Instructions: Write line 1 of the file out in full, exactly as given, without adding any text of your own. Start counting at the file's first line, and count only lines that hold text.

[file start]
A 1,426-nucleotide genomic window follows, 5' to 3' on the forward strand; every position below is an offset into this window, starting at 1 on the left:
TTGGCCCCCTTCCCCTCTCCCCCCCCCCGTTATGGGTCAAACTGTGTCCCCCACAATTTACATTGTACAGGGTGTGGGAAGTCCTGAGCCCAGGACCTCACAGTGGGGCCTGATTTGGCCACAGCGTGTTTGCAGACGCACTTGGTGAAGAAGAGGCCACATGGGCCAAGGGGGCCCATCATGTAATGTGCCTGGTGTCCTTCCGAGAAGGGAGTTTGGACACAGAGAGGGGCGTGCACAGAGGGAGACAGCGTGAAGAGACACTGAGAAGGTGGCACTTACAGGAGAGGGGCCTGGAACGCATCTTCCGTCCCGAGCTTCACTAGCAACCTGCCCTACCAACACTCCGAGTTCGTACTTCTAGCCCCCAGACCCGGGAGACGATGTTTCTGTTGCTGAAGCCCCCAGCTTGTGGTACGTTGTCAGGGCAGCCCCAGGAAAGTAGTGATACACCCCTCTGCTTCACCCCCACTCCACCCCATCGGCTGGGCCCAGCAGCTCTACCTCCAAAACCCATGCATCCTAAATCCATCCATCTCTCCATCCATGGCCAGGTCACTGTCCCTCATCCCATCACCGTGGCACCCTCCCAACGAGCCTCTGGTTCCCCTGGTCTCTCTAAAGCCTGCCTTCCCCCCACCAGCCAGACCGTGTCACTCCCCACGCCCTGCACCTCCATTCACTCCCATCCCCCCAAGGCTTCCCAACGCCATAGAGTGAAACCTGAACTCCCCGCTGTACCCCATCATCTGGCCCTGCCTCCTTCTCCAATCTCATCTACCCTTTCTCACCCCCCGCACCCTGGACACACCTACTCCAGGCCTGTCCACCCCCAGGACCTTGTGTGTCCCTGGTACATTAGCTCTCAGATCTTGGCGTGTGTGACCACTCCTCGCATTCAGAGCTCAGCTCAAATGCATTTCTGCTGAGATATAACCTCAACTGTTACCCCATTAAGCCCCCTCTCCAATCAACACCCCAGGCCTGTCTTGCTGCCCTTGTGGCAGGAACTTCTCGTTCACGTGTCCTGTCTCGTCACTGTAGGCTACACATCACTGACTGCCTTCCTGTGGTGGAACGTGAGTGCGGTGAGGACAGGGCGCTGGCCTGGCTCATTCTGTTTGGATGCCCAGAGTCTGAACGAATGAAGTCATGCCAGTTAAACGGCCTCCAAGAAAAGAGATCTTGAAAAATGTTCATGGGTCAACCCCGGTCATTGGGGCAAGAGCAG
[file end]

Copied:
A 1,426-nucleotide genomic window follows, 5' to 3' on the forward strand; every position below is an offset into this window, starting at 1 on the left: